Scripps Institution of Oceanography, University of California San Diego, 2002 Ph.D.
My research interests focus on fish biology, more specifically, the comparative physiology of fishes. I am particularly interested in the comparison of the morphological, physiological, and biochemical specializations of high-performance fishes (i.e., tunas, billfishes, and lamnid sharks). I am interested in understanding the progression of character-state acquisition leading to the suite of specializations present in these derived high-performance marine fishes and addressing questions on the biological mechanisms that distinguish high-performance fishes from all other fishes.
I am also interested in how fishes respond to angling-induced stress. Specifically, the disruption to homeostasis in fishes (i.e., tunas, billfishes and lamnid sharks) that undergo intensive bouts of burst swimming. Of particular interest is the application of new molecular techniques to determine the presence of chaperone protein expression in the red blood cells, locomotor and myocardial tissues. In summary, I am interested in questions that involve the physiological specializations present in the most active species of fishes, and what the energetic costs and advantages may be for maintaining the adaptations supporting high-performance swimming and for dealing with angling-induced stress.
Bernal, D., Sepulveda, C., Musyl, M. and Brill, R. (2009). The eco-physiology of swimming and movement patterns of tunas, billfishes, and large pelagic sharks. In Fish Locomotion - an etho-ecological perspective. (Eds. Domenici, P. Kapurr, D.) Scientific Publishers.
Skomal, G. and Bernal, D. (2009). Mechanisms and Adaptations Associated with Physiological Stress. In Volume 2. The Biology of sharks an their relatives. Physiological Adaptations, Behavior, Ecology, Conservation and Management of Sharks and Their Relatives. (Eds. J. C. Carrier J. A. Musick and M. R. Heithaus). CRC Press.
Sepulveda, C. A., Dickson, K.A., Bernal, D. and Graham, J. B. (2008). Elevated red myotomal muscle temperatures in the most basal tuna species, Allothunnus fallai. J. Fish Biol. 73: 241-249.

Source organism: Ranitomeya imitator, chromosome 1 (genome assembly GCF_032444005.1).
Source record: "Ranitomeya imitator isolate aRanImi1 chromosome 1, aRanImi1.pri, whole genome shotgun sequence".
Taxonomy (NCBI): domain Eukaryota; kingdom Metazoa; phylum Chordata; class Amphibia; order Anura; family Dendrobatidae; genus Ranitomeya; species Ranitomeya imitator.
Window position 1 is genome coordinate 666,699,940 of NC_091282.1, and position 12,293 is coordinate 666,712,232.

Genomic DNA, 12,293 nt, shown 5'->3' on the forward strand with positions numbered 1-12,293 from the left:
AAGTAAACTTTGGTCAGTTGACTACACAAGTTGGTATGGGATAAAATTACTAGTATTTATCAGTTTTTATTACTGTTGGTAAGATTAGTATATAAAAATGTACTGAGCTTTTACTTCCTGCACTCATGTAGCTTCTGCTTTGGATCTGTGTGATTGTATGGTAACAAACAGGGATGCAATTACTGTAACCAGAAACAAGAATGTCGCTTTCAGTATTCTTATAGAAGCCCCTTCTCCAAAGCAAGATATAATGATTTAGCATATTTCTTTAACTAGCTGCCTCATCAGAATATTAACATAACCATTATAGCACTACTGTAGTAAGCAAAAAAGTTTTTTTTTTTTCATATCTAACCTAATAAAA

Sepulveda, C.A., Graham, J.B., and Bernal, D. (2007). Aerobic metabolic rates of swimming mako sharks, Isurus oxyrinchus. Mar. Bio. 152: 1087-1094.
Hight, B.V., Holts, D., Graham, J.B., Kennedy, B.P., Taylor, V., Sepulveda, C.A., Bernal, D., Ramon, D., Rasmussen, R, and Lai, Chin, L. (2007). Plasma catecholamine levels as indicators of the post-release survivorship of juvenile pelagic sharks caught on experimental drift longlines in the Southern California Bight. Mar. Fresh. Res. 58, 145-151.
Perry, C.N., Cartamil, D.P., Bernal, D., Sepulveda, C.A., Theilmann, R.J., Graham, J.B., and Frank, L.R. (2007) Quantification of red myotomal muscle volume and geometry in the shortfin mako shark (Isurus oxyrinchus) and the salmon shark (Lamna ditropis) using T1-weighted magnetic resonance imaging. J. Morph. 266: 284-292.
Bernal, D. Donley, J.M., Shadwick, R.E. and Syme, D.A. (2005). Mammal-like muscles power swimming in a cold-water shark, Nature 437, 1349-1352.
Sepulveda, C.A., Wegner, N.C., Bernal, D. and Graham, J.B. (2005). The red muscle morphology of the thresher sharks (family Alopiidae). J. Exp. Biol. 208, 4255-4261.
Bernal, D. and Sepulveda, C. (2005). Evidence for temperature elevation in the aerobic swimming musculature of the Common thresher shark, A. vulpinus. Copeia 2005, 146-151.
Bernal, D., Smith, D., Lopez, G., Weitz, D., Grimminger, T., A., Dickson. K.A. and Graham, J. B. (2003). Comparative studies of high performance swimming in sharks. II. Metabolic biochemistry of locomotor and myocardial muscle in endothermic and ectothermic sharks. J. Exp. Biol. 206, 2845-2857
Bernal, D., Sepulveda, C., Mathieu-Costello, O. and Graham, J. B. (2003). Comparative studies of high performance swimming in sharks: I. Red muscle morphometrics, vascularization, and ultrastructure. J. Exp. Biol. 206, 2831-2843.
Bernal, D., Dickson K. A., Shadwick R. E. & Graham J. B. (2001). Analysis of the evolutionary convergence for high-performance swimming in lamnid sharks and tunas. Comp. Biochem. Physiol. 179:695-726.
Bernal, D. Sepulveda, C. & Graham, J. B. (2001). Water tunnel studies of heat balance in swimming mako sharks. J. Exp. Biol. 204:4043-4054.
Bernal D, Dickson, K.A. & Graham J.B (2001). Convergence for high-performance swimming in lamnid sharks and tunas. Thermoregulation and metabolic biochemistry. Amer. Zool. 40:942-943.
- BIO 103. Topics in Biology: Animal Biology (Lecture)
- BIO 131. Biology of Organisms I (Laboratory)
- BIO 370. Animal Physiology (Lecture and Laboratory)
- BIO 454/554. Biology of Sharks (Lecture)
- BIO 540. Environmental Physiology of Marine Organisms (Lecture and Laboratory)
- BIO 525. Graduate Student Seminar (Lecture)
- BIO 599. Graduate Thesis
Current Graduate Students:
- Heather Marshall. Metabolic biochemistry in shark hearts. Habitat utilization of the porbeagle shark (L. nasus) in the northwestern Atlantic.
- Lindsay Field. The biochemical and molecular responses to capture-related stress in sharks.
- James Patterson. Locomotor muscle biochemistry in the thresher sharks.
- Jeffrey Kneebone. Movement patterns of sand tiger sharks off the coast of New England.
- William Eddy and Tobey Curtis. New students.
Visit Diego Bernal's website: http://web.bio.umassd.edu/dbernal/